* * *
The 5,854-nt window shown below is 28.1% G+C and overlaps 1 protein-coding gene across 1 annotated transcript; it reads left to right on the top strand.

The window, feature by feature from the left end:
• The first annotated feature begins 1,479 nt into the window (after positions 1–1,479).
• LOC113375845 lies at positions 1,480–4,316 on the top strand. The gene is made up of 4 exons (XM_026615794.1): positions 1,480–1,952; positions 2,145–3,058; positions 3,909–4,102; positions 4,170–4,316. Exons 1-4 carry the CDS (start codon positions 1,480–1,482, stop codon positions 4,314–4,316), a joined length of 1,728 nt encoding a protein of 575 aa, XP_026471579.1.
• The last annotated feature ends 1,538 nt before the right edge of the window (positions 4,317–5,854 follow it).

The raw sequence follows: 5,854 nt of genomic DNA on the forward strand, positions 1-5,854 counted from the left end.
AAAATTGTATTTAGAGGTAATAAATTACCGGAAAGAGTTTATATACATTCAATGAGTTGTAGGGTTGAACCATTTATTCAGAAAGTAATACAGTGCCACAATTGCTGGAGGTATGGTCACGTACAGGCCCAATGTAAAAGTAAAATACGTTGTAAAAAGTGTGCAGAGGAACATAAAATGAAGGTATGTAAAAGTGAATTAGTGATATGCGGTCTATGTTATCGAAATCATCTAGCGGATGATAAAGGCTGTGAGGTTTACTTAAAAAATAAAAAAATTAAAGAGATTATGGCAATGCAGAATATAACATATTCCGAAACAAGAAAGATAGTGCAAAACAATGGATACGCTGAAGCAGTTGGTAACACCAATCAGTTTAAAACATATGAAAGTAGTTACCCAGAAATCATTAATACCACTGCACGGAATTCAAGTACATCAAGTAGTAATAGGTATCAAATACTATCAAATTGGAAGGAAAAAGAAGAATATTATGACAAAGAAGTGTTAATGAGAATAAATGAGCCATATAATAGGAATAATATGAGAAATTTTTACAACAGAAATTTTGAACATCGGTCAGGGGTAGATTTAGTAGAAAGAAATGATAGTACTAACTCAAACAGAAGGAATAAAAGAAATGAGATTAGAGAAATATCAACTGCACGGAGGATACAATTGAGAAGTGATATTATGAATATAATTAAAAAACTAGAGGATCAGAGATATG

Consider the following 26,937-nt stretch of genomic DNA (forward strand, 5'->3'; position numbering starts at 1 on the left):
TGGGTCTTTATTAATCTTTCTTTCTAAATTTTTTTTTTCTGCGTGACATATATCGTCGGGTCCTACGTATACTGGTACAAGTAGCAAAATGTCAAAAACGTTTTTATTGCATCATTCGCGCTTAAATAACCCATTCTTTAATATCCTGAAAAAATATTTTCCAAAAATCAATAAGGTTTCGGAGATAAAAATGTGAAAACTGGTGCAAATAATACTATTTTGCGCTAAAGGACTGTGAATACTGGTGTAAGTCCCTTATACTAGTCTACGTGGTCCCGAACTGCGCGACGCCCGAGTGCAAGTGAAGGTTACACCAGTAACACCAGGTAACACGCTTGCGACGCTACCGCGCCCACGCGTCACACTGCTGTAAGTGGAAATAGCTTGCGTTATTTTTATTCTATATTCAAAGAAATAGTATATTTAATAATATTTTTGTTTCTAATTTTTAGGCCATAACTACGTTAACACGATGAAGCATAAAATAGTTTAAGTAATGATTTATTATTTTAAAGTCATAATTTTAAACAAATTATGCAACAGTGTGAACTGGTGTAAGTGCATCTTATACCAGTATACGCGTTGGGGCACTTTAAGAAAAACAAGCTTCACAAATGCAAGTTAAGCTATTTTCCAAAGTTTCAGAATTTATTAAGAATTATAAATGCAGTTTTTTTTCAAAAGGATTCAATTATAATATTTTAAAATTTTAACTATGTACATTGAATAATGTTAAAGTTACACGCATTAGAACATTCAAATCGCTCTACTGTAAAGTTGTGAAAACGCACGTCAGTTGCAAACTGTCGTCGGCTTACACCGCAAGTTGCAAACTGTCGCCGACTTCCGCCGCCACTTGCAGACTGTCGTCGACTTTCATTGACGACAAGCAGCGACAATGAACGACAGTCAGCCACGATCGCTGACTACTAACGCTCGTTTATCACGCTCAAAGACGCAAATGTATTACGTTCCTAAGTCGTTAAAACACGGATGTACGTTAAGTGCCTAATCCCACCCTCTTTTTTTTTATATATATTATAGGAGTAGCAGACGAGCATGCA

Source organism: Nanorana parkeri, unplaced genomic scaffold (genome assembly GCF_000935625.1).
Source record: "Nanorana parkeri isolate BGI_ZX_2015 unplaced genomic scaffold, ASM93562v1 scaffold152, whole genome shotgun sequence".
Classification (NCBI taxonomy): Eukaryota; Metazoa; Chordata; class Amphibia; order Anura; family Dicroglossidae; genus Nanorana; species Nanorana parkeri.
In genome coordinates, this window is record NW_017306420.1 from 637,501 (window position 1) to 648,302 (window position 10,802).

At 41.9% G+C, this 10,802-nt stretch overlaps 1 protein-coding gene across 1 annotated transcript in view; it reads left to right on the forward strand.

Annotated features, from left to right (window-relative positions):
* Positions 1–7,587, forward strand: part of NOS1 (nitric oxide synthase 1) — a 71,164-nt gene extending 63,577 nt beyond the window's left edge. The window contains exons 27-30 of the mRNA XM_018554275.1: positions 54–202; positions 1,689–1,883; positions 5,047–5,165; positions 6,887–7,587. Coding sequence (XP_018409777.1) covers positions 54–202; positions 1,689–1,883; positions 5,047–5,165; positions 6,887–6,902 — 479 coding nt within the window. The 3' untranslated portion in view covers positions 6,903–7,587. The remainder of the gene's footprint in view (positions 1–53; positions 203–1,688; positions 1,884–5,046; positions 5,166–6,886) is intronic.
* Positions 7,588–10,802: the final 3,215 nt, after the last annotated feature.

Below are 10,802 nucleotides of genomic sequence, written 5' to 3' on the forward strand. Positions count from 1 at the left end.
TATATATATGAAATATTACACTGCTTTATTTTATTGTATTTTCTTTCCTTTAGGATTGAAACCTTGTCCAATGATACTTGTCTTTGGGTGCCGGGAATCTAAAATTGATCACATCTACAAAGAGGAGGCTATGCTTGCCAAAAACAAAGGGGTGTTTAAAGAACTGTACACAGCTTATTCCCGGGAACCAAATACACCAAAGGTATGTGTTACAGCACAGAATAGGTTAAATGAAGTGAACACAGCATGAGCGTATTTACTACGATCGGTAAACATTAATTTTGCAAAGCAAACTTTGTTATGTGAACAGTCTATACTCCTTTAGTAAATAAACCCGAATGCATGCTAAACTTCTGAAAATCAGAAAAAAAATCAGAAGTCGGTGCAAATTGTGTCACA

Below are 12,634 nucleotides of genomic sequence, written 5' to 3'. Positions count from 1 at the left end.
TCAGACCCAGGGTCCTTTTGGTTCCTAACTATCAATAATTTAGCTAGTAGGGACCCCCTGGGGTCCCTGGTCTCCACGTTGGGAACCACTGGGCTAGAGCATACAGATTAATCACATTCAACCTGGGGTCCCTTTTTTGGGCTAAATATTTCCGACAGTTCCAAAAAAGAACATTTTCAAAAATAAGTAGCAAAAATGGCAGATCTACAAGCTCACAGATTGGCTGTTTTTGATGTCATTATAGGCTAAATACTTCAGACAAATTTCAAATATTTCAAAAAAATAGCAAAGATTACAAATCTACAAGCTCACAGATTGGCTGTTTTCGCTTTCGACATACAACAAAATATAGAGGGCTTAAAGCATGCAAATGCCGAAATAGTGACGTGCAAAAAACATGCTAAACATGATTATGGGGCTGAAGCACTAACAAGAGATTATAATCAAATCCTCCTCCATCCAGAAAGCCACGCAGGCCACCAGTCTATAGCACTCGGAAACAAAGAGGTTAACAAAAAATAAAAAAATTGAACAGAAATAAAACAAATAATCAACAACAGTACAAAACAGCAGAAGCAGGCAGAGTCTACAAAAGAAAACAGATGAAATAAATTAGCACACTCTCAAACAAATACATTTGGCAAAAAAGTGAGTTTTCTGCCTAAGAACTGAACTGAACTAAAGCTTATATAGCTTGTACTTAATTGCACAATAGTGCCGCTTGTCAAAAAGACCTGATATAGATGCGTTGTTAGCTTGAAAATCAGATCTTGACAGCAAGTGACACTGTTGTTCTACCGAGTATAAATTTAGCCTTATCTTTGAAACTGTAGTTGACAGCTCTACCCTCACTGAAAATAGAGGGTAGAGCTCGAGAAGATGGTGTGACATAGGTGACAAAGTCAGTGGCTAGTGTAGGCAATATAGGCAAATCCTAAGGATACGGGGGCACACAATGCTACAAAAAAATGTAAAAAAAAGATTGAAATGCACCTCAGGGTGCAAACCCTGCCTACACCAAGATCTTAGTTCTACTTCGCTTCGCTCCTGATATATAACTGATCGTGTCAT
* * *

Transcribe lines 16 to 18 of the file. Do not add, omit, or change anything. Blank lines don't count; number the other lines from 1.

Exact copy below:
* Positions 1–7,587, forward strand: part of NOS1 (nitric oxide synthase 1) — a 71,164-nt gene extending 63,577 nt beyond the window's left edge. The window contains exons 27-30 of the mRNA XM_018554275.1: positions 54–202; positions 1,689–1,883; positions 5,047–5,165; positions 6,887–7,587. Coding sequence (XP_018409777.1) covers positions 54–202; positions 1,689–1,883; positions 5,047–5,165; positions 6,887–6,902 — 479 coding nt within the window. The 3' untranslated portion in view covers positions 6,903–7,587. The remainder of the gene's footprint in view (positions 1–53; positions 203–1,688; positions 1,884–5,046; positions 5,166–6,886) is intronic.
* Positions 7,588–10,802: the final 3,215 nt, after the last annotated feature.

Below are 10,802 nucleotides of genomic sequence, written 5' to 3' on the forward strand. Positions count from 1 at the left end.